Parenting is not an exact science… but there are some tried and proven practices!
Here are a couple of real-life practices, which parents using Family Tasks have shared with us. While not all of these may apply to your family, we strongly recommend that you read them before implementing Family Tasks at home as it should greatly improve your chances of success.
If you’re reading this article, chances are you’re already convinced of the importance of getting your children involved in daily Family Tasks. In that case, you may stop reading! 🙂
Here are the 3 main reasons why it is important that every one participate at home:
1- Giving responsibilities to your children helps them grow up and value work
In our recommended procedure, not only do children take an active part in the daily tasks of the family, but they also take an active part in the definition and repartition of tasks.
2- Your children will be proud when they share with their friends and family
It may take a couple of years, but you’ll know you’ve achieved something genuinely good, when they start pitching your task management system to their peers and your family. And you too may legitimately feel some pride at this point. 🙂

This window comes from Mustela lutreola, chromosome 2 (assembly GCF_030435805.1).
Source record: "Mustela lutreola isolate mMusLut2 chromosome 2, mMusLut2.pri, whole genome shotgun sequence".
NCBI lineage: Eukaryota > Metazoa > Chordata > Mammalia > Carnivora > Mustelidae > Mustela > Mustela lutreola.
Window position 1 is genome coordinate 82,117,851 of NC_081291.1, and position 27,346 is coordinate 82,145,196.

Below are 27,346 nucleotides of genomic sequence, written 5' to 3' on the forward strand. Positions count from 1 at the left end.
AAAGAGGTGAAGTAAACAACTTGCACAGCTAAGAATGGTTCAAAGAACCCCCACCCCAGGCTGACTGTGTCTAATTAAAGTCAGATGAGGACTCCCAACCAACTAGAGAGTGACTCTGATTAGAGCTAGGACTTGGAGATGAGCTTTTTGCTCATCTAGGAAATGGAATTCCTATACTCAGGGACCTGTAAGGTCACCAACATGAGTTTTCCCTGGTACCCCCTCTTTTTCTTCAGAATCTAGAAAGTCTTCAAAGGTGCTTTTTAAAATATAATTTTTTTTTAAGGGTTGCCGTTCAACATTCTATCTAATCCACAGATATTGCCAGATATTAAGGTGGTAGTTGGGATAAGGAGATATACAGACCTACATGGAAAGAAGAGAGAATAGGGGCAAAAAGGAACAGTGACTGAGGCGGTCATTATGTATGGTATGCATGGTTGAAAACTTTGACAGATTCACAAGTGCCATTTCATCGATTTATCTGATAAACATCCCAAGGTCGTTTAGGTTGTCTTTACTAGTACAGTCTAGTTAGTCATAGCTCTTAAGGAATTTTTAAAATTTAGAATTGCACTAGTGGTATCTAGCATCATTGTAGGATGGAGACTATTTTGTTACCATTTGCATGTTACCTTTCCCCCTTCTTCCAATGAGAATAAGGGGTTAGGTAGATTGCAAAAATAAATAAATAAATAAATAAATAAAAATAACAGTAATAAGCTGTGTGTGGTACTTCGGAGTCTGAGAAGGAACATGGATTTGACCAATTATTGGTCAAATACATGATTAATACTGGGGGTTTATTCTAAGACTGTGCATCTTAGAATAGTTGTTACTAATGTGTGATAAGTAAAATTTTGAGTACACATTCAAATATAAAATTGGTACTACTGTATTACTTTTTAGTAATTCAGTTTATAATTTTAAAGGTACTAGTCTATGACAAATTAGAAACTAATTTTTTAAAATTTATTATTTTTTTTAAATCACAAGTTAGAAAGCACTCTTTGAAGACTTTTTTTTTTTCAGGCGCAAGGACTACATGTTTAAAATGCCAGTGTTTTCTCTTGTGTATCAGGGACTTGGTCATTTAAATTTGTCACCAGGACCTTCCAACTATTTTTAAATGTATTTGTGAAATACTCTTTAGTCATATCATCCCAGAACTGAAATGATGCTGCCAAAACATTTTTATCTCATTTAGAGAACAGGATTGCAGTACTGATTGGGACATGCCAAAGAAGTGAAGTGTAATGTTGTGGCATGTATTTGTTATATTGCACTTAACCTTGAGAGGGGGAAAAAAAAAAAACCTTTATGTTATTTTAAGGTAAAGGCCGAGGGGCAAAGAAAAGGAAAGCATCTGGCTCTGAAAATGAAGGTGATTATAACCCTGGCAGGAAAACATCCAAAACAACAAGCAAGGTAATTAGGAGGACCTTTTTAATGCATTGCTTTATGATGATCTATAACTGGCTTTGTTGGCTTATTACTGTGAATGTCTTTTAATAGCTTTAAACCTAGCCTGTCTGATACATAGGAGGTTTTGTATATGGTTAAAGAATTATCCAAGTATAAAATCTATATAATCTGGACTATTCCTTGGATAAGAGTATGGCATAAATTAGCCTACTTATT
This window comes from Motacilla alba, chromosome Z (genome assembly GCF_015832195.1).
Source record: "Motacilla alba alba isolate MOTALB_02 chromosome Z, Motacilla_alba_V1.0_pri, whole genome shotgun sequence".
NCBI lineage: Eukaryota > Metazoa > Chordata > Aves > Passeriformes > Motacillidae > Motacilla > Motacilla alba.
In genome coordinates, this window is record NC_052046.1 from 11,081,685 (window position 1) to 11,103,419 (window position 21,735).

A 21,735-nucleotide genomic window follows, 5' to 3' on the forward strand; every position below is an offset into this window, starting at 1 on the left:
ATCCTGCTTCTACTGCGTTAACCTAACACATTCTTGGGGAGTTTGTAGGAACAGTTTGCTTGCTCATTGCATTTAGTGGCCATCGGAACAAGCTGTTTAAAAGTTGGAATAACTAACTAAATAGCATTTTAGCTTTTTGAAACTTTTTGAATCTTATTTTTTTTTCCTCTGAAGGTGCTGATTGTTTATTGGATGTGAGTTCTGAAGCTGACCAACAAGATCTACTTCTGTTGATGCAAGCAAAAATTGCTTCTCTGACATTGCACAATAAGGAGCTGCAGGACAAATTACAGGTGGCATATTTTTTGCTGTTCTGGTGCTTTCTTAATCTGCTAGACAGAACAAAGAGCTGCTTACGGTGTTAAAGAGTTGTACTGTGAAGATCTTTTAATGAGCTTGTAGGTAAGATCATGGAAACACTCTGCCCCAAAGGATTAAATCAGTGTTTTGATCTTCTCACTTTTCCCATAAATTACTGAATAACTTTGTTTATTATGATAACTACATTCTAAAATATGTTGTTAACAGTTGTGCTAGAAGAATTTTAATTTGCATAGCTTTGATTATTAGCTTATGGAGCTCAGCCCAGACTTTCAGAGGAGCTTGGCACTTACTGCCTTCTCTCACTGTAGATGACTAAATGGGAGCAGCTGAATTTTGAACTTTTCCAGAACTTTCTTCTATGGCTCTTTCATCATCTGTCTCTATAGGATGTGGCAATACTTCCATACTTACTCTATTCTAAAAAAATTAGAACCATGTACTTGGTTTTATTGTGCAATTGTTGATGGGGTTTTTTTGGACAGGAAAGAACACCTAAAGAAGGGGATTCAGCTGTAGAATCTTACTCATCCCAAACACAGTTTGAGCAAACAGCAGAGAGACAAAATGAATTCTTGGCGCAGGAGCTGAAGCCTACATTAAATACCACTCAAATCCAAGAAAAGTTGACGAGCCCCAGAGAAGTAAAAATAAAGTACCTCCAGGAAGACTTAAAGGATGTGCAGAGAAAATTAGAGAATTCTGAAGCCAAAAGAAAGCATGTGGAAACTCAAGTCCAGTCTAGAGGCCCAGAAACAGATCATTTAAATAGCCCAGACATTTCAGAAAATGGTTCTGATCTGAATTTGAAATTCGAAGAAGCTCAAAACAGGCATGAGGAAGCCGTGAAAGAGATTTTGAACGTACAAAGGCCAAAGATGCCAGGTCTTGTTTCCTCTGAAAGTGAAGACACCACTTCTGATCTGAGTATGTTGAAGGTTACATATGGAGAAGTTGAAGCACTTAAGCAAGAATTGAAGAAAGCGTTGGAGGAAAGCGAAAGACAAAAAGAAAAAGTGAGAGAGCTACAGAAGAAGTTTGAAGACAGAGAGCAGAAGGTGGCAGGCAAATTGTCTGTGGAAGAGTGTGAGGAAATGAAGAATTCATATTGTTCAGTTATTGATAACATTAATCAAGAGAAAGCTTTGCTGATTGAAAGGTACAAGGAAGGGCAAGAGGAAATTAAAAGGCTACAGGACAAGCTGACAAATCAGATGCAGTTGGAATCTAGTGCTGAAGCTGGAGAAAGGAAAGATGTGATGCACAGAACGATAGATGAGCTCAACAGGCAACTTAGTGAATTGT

3- Providing a framework is at the heart of parenting
One of the most important missions of parents (if not the most complicated) is to educate and to transmit values you believe in. And it sometimes requires imposing things which children may be reluctant to embrace in the short term.
A task management system can only be efficient if you are genuinely convinced it is in the best interest of your children.
We wondered if we should add this one to the list, because it touches upon the dark side of the subject (yet such a common motivation for parents):
4- No one wants their children to behave at home as if they were at a hotel
Parents are not room service and neither is the maid. As a family, we are people living under the same roof and sharing love, respect… and tasks!
The earlier, the better! The more you wait, the more difficult it will be to get initial adoption from your children.
Family Tasks is a success in a family only if it is fully integrated in the family’s daily routine.
From our experience, a very good age to start is between 6 and 8, depending on the autonomy and maturity of your child. Start with age-appropriate tasks.
You can start whenever you want. There is no such thing as a “best time of year” or an “ideal child age” to start using Family Tasks.